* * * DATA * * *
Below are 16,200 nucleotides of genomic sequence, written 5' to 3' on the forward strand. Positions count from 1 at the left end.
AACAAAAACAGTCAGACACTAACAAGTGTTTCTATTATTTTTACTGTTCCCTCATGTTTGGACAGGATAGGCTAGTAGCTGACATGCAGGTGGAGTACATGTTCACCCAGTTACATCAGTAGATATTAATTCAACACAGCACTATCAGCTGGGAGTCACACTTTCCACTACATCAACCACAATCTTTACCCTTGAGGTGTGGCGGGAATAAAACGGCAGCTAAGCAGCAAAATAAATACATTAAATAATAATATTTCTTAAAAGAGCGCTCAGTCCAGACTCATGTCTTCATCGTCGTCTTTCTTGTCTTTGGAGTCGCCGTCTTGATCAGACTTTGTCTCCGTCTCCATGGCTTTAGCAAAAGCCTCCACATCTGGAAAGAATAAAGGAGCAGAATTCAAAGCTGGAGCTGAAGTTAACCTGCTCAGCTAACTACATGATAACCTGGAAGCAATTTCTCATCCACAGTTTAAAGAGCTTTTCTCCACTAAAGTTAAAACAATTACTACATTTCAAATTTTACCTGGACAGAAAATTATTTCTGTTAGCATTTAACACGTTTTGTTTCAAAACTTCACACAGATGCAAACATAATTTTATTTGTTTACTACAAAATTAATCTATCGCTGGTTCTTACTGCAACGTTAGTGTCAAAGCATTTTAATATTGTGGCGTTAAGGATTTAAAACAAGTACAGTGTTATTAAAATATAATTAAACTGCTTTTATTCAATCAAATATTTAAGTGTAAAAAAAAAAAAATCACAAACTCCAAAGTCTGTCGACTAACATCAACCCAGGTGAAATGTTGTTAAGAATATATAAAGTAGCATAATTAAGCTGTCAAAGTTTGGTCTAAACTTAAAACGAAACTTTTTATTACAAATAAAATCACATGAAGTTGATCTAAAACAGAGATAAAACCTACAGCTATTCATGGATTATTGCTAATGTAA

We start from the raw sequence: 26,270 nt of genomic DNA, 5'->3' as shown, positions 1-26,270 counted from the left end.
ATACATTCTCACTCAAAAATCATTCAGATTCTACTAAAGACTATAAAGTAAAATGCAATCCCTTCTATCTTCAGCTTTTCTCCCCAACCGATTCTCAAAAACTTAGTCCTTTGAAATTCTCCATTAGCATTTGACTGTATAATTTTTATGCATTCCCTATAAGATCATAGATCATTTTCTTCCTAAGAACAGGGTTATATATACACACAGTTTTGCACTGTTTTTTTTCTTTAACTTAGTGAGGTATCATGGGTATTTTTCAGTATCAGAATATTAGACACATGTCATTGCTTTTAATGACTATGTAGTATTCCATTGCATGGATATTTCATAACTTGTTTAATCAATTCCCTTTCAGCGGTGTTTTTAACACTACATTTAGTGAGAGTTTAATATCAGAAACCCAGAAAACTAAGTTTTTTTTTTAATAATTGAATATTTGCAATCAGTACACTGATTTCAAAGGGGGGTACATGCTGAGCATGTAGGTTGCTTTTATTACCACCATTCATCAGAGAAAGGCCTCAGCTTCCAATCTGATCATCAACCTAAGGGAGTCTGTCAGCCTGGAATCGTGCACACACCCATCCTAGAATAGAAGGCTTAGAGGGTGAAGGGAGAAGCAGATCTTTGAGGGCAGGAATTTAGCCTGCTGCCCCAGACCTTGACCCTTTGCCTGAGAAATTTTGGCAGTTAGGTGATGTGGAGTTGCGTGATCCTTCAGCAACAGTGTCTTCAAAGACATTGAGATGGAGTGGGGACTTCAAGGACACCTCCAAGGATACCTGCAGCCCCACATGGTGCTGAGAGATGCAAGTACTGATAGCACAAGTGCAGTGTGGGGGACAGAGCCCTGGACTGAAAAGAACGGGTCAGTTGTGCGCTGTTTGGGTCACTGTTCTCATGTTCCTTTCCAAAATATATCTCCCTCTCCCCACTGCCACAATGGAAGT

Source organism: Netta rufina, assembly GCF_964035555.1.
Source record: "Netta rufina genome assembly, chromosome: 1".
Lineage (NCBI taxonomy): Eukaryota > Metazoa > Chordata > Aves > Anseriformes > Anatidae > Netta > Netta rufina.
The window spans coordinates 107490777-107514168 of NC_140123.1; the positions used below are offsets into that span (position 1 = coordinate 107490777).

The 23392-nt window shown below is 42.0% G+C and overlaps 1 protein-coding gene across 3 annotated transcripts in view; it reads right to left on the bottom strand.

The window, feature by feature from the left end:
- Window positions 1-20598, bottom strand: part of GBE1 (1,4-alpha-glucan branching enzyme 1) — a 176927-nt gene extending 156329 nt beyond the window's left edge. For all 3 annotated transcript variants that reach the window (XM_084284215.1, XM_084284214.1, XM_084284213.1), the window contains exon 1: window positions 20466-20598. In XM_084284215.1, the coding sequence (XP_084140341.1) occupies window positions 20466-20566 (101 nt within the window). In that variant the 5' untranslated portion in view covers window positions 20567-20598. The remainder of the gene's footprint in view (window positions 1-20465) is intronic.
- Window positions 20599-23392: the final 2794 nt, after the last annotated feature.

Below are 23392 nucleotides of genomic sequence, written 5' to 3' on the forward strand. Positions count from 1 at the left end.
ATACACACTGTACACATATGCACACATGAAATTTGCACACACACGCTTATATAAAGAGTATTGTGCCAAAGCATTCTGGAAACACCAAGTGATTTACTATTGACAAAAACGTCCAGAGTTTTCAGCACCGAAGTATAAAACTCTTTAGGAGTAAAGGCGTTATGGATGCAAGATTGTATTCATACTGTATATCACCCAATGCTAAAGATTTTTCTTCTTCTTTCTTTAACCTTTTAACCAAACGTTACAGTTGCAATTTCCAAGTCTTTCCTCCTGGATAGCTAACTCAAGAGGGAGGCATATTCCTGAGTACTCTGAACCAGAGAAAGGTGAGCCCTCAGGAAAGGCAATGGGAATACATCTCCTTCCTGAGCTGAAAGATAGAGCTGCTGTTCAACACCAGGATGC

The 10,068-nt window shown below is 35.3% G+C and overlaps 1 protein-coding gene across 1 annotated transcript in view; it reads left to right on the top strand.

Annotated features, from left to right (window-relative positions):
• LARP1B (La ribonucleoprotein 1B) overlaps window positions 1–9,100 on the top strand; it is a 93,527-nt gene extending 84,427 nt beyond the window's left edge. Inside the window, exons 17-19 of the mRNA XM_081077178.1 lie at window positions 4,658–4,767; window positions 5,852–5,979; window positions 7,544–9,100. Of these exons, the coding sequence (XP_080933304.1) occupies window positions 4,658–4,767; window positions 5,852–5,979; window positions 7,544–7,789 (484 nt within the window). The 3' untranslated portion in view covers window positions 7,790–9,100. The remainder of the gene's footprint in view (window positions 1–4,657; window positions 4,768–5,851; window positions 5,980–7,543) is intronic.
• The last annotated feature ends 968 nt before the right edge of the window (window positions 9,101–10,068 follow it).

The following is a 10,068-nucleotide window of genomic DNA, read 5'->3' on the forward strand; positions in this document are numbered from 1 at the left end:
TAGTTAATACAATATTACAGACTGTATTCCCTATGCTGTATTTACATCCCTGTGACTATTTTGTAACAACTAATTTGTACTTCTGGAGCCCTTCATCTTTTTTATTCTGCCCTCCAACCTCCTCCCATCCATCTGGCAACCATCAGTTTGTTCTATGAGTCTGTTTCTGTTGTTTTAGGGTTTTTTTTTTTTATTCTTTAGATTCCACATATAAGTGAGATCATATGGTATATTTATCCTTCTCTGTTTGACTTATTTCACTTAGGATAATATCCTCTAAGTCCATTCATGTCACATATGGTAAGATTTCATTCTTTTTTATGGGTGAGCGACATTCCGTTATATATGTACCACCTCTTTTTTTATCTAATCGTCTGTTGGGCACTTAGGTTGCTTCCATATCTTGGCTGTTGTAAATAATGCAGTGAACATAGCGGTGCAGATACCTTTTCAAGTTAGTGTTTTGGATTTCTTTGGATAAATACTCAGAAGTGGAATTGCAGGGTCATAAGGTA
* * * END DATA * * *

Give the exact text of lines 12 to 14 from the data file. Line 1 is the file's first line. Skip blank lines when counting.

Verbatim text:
- Window positions 20599-23392: the final 2794 nt, after the last annotated feature.

Below are 23392 nucleotides of genomic sequence, written 5' to 3' on the forward strand. Positions count from 1 at the left end.
ATACACACTGTACACATATGCACACATGAAATTTGCACACACACGCTTATATAAAGAGTATTGTGCCAAAGCATTCTGGAAACACCAAGTGATTTACTATTGACAAAAACGTCCAGAGTTTTCAGCACCGAAGTATAAAACTCTTTAGGAGTAAAGGCGTTATGGATGCAAGATTGTATTCATACTGTATATCACCCAATGCTAAAGATTTTTCTTCTTCTTTCTTTAACCTTTTAACCAAACGTTACAGTTGCAATTTCCAAGTCTTTCCTCCTGGATAGCTAACTCAAGAGGGAGGCATATTCCTGAGTACTCTGAACCAGAGAAAGGTGAGCCCTCAGGAAAGGCAATGGGAATACATCTCCTTCCTGAGCTGAAAGATAGAGCTGCTGTTCAACACCAGGATGC